In Ontario, the developers of the GCI programmes, Keith Collins (of the Environment ministry) and Robin Murray (of the C.E.D. Secretariat), saw the potential of collective consumerism not only to conserve and to support local builders, but also to create market power that could spawn new green industry in the area.  Established manufacturers could also be approached with the promise of a guaranteed market of x thousands—if they would produce a reusable this or a biodegradable that.

         The existence of a directory of green building materials, coupled with its guaranteed distribution in the community, could also give community developers influence in convincing retailers of building materials (particularly local retailers threatened by the big box stores) to stock the materials listed in the green directory.  “If you agree to carry these materials, we can help promote you as the ‘green building centre’ of this city.”  These stores could also be sites for educational workshops in green building and design.  And they could also be linked with the emerging networks of deconstruction and reused materials.  There is no reason why deconstruction services could not also operate out of the building supply retailers.  As taxes and charges on virgin materials and on disposal increase, smart retailers will want to increasingly move into the realm of reuse and deconstruction.
         Collins and Murray also sought to explore other ways of building support for local green industry by combining cooperative consumerism and green enterprise networking with innovative uses of community money.  They had agreements with a number of major credit unions in southern Ontario to issue discount or “eco-” cards to members to provide incentives for both consumers and producers.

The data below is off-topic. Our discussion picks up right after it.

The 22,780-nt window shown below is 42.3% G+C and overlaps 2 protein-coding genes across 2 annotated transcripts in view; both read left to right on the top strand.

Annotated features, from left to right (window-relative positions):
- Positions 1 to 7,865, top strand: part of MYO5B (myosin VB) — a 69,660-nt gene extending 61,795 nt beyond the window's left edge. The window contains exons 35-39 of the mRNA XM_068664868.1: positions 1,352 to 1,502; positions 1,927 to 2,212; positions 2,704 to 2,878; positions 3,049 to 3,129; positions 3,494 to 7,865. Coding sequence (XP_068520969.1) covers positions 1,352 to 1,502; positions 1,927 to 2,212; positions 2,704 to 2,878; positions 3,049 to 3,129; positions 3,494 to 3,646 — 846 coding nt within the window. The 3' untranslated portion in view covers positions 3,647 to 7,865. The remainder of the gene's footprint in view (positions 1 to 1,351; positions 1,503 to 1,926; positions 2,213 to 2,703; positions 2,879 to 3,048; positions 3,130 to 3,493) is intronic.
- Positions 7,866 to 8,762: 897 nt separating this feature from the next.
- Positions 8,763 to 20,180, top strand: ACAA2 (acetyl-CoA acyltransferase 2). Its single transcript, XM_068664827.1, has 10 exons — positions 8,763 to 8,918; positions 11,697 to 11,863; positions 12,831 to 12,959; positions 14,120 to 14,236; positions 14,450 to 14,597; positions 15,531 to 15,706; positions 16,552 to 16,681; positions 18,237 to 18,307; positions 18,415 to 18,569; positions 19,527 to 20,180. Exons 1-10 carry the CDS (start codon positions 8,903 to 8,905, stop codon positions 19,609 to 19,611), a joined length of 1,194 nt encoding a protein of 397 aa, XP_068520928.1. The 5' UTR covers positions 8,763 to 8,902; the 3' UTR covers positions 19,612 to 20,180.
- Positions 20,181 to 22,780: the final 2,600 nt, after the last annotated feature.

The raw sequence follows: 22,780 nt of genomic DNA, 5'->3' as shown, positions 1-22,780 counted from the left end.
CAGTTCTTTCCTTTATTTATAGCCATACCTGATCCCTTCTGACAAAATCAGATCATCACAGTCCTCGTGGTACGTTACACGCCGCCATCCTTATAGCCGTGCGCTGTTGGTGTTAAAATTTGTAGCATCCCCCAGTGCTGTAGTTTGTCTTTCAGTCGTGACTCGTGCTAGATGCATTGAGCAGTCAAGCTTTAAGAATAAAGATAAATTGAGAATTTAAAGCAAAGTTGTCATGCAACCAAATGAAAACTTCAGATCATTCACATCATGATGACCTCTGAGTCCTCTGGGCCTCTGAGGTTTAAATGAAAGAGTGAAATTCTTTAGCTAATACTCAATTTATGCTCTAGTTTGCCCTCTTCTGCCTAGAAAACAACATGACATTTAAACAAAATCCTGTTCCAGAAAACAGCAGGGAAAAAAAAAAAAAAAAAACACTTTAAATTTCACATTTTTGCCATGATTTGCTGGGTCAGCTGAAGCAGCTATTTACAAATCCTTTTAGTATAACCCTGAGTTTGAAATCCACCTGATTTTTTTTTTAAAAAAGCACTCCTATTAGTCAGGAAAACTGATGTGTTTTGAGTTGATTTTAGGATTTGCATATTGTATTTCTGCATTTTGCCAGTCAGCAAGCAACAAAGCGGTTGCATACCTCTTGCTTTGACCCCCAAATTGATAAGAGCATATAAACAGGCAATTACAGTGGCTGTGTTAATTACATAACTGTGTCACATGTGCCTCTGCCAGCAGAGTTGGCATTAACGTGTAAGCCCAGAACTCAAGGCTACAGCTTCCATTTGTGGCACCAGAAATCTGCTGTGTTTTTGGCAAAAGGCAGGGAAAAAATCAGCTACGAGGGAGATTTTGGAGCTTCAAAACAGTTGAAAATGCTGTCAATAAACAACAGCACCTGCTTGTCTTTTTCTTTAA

This isn’t the place to explore the details of the eco-card initiative, but only to argue that the realm of consumption can be the starting point for any number of initiatives that can ripple back up the “supply chain” to affect production and extractive industry, in addition to disposal.  Projects like the Collins/Murray GCI in Ontario could easily be networked into eco-industrial development initiatives in ways that would substantially benefit both communities and enlightened corporations.  Particularly in places like Toronto that have pressing landfill problems, this kind of integrated approach—which combines new markets, new industries, new jobs and environmental quality—is especially appropriate.

In Summary
        The greening and dematerialization of building involves the whole economy.  It must take place on every level—production, consumption and regulation.  Green initiatives have to begin everywhere, but the realms of consumption and prosumption may be the place where radical initiatives have the greatest space for movement.  Grassroots action is perhaps the most logistically complex because, by definition, it is moving from the realm of the marginalized and fragmented.  But it also can appeal directly to real felt needs and also build incrementally.
         The realm of consumption is deeply embedded in civil society.  It not only includes unpaid prosumption but is very closely connected to the realm of small business.  This level of business is where most ecological economic alternatives are implemented: eco-construction firms, community-supported agriculture networks, auto-sharing networks, green power co-ops.  Small businesses have more space to interject ethical motivations into their actions.  Whereas large corporate initiatives hold the promise of quick and big change, they are also more bound by existing rules of the game that encourage accumulation not dematerialization.  Civil society can experiment with new rules.  And the power thus built can create pressure for official rule-changes.
         In the end, the fastest way to effect production and extraction “upstream” may originate right in our communities.

       Brian Milani
       July / August 2001

Note:  the author gratefully acknowledges the financial support of the SSHRC for this research

References & Relevant Resources